How do you spend your Sundays? Reading the paper, having a nice coffee, maybe doing some housework? Would you continue doing this while a fire rages outside, threatening your house, to the point where it might collapse?
It’s an absurd question, and one that hits a little too close to home for many in Australia. But taken as a metaphor for the climate crisis – or more specifically, stupefied inaction in the face of it – it’s pretty close to the premise of Dimanche, a Belgian production at this year’s Adelaide Festival.
Dimanche actually contains two parallel stories. The first depicts a trio of reporters documenting wildlife in the Arctic tundra – “a way for us to show climate change in a more universal way,” explains Sandrine Heyraud, of Chaliwaté Compagnie. Performed as a self-contained 25 minute show (titled Backup) at the 2018 Edinburgh Fringe, this segment uses a masterful combination of puppetry, set design and gestural theatre to tell its story.
The second story is essentially that scenario above ('dimanche' means 'Sunday'). “We wanted to explore the intimate family day-to-day routine and how climate change changes their normal life,” Heyraud says. “We wanted to show how they try to maintain, in a very absurd way, their quotidien, their day-to-day routine.”
Heyraud, along with company co-founder Sicaire Durieux, specialises in visual and physical theatre – it’s fellow Belgian Julie Tenret, of Focus Company, who brings the puppetry expertise.
The use of these representative forms, rooted in reality, makes for a compelling vehicle for contemporary concerns. “We wanted to talk about climate change, but in a poetic way,” she says. “Well – not a poetic way, I mean it's not a documentary show. We dream more with images and with visual things.”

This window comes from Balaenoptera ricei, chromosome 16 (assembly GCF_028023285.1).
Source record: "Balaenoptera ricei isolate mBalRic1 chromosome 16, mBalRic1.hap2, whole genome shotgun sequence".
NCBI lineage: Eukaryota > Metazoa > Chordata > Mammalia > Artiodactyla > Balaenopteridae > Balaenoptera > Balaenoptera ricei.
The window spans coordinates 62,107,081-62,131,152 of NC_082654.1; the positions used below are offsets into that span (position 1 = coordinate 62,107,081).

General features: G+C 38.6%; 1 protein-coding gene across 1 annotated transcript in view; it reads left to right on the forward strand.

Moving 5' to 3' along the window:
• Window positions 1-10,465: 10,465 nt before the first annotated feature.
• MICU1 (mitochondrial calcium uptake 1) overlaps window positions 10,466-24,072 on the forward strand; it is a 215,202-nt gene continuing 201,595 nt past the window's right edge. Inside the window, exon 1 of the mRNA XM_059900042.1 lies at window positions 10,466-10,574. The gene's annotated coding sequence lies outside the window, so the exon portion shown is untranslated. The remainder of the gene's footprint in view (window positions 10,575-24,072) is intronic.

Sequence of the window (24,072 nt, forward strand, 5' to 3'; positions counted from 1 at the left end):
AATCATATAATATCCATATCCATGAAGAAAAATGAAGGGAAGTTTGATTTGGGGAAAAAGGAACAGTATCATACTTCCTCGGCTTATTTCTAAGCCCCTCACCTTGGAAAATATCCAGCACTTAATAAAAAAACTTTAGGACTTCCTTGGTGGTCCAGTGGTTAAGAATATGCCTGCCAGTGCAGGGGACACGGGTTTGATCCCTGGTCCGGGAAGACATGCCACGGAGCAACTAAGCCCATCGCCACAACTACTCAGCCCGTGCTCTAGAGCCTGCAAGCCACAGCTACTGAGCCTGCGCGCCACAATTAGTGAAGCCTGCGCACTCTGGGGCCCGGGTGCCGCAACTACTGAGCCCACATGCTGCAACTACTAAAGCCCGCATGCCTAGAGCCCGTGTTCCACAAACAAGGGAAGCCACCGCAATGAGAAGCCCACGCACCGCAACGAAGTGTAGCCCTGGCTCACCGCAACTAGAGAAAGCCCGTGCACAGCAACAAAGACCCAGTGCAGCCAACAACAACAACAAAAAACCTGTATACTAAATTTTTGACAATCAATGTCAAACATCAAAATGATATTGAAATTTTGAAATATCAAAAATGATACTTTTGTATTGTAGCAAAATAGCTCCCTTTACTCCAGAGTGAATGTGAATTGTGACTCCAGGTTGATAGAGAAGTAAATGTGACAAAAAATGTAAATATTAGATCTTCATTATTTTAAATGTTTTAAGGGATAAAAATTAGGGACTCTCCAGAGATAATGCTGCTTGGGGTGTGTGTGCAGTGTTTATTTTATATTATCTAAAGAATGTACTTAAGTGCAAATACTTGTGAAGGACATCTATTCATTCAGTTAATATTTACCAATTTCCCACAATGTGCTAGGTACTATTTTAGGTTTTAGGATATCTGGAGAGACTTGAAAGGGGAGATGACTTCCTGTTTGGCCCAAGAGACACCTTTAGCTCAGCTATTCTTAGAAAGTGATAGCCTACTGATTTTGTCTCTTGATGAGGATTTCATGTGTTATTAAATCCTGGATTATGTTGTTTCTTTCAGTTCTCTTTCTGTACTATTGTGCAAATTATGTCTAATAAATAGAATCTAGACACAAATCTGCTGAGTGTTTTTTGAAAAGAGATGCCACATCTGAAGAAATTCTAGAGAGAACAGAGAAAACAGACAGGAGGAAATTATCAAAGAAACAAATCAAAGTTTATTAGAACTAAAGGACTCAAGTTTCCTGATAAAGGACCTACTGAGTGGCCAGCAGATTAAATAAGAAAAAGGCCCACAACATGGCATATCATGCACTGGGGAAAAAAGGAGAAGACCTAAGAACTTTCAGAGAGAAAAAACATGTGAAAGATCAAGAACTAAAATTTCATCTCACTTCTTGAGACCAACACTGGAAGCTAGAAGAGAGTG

We remark that this is especially timely given the overwhelming saturation of climate crisis coverage in the media. “It's how lots of people feel about climate change because they find it so huge,” Heyraud agrees. “That's what really we wanted to explore with Dimanche, this décalage – the gap – between the extremely urgent besoin d'agir – the need to act – and the fact that we're continuing our day-to-day life.”
But how do you talk about the urgency of the situation without it becoming depressing doom-mongering?
“It was a very difficult balance,” she says. “We didn't want to fall into something that was moralisateur – moralistic – but we didn't want to not say what we really are afraid of or what we think is happening. We also always use a lot of humour in our shows, so we wanted that to exist also.”
Heyraud asserts that the ultimate takeaway is one of hope. “It's the solidarity and the tenderness between the team of reporters and the family," she says. "Despite the chaos of the ecological collapse, there is humanity between them. That is more important.”